However, there are some elements that are reminiscent of wuxia flicks and the world of jianghu. For instance, the different clans, which are in conflict and each develop a different magical fighting style, or characters that suddenly develop magical skills. The story is divided in chapters but not in a way that would suggest a real cut in the plot. Instead, there are constant cuts in the story. Why the heroes are on their way to location x or have to deal with person y, nobody knows. Where the weapon "Destroyer of Worlds" comes from or what role other seemingly important plot details play in the big picture remains a mystery, as well. The villain (actually, there are two of them) doesn't have any sort of characteristics, which basically fits because he is generated on the computer, anyway. At least, it is clear who our heroes need to defeat.
But let's be honest: We can excuse a weak storyline with American superhero movies (and "The Thousand Faces of Dunjia" is not any different from those, except that it takes place in ancient China), but then the characters need to win us over and have some sort of peculiarities. But unfortunately, there is no time to explore these oddities. The fast pace, the action sequences and the rather unsuccessful slapstick constantly demand a change in focus. Ni Ni ("Wu Kong") is the real heroine here, but then there is also Da Peng as a doctor, who is actually supposed to play a big role in the Wuyin organization, but disappears in the background for far too often and remains a shallow character. The two characters form a love triangle with Circle, but what exactly this has to do in the movie - which is already bursting with characters and side plots, anyway - nobody really knows. But it would also be wrong to say that the characters don't manage to win us over at all. There are some dramatic scenes, which are almost fairly effective.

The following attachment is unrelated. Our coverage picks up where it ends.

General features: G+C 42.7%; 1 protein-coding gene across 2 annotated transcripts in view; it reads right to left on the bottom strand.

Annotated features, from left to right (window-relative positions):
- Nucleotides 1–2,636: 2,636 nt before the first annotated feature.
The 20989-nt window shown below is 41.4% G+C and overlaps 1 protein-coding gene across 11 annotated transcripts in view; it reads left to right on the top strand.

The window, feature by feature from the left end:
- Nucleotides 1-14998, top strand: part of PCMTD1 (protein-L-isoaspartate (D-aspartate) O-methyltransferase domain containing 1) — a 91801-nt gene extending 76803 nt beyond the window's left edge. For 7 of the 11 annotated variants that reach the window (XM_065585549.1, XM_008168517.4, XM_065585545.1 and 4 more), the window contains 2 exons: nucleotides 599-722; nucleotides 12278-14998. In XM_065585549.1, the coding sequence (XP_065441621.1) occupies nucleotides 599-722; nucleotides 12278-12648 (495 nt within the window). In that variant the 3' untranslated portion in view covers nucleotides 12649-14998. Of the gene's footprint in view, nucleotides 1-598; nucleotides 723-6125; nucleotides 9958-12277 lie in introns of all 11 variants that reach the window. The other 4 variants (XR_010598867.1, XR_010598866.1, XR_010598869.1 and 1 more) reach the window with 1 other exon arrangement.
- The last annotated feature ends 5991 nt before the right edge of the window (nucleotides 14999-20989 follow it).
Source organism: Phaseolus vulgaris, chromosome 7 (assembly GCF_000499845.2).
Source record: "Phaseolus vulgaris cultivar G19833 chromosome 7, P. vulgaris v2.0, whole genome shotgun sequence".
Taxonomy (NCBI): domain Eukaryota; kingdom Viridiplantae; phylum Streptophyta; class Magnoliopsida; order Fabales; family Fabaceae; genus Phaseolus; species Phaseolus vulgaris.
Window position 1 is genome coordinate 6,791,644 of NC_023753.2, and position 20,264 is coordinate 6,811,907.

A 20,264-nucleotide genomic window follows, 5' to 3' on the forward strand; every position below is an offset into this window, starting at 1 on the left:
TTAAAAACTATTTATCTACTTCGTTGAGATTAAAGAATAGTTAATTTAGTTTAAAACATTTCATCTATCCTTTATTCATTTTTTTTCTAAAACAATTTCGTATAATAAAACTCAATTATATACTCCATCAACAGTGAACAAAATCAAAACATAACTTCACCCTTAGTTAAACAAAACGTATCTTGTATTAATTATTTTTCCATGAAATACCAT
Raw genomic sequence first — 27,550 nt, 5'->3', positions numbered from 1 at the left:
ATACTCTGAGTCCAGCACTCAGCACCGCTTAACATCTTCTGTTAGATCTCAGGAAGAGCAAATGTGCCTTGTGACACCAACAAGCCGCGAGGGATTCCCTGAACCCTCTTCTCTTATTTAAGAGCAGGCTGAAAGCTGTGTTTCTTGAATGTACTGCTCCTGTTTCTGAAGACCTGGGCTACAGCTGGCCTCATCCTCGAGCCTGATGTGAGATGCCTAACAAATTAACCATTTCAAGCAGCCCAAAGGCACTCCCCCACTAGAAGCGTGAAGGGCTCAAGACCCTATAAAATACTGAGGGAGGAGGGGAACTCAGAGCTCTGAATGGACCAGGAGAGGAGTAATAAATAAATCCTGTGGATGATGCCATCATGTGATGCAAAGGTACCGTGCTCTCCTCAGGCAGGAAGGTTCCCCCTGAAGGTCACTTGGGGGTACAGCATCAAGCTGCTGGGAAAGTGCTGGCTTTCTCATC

Moreover, it would have been easy to change the focus of the plot completely to Aarif Lee's ("Kung Fu Yoga") character. But in the end, there is no real focus in the movie. The action sequences are not really satisfactory because the cheap CGI-effects constantly get in the way. And when our heroes all get some special powers in the end and are able to fly in the sky just like that, but instead we get a computer-generated creature fighting against two other ones, we ask ourselves what all of this is about. There just is no motivated plot line in this story. Director Yuen Woo-Ping, of all people, sold out to commercial Mainland cinema, but he already had to take some criticism for "Crouching Tiger, Hidden Dragon: Sword of Destiny". Nevertheless, the wuxia moments still carry his handwriting and this made us hope that in the end, we maybe will still get a decent movie. The result is just forgettable, though.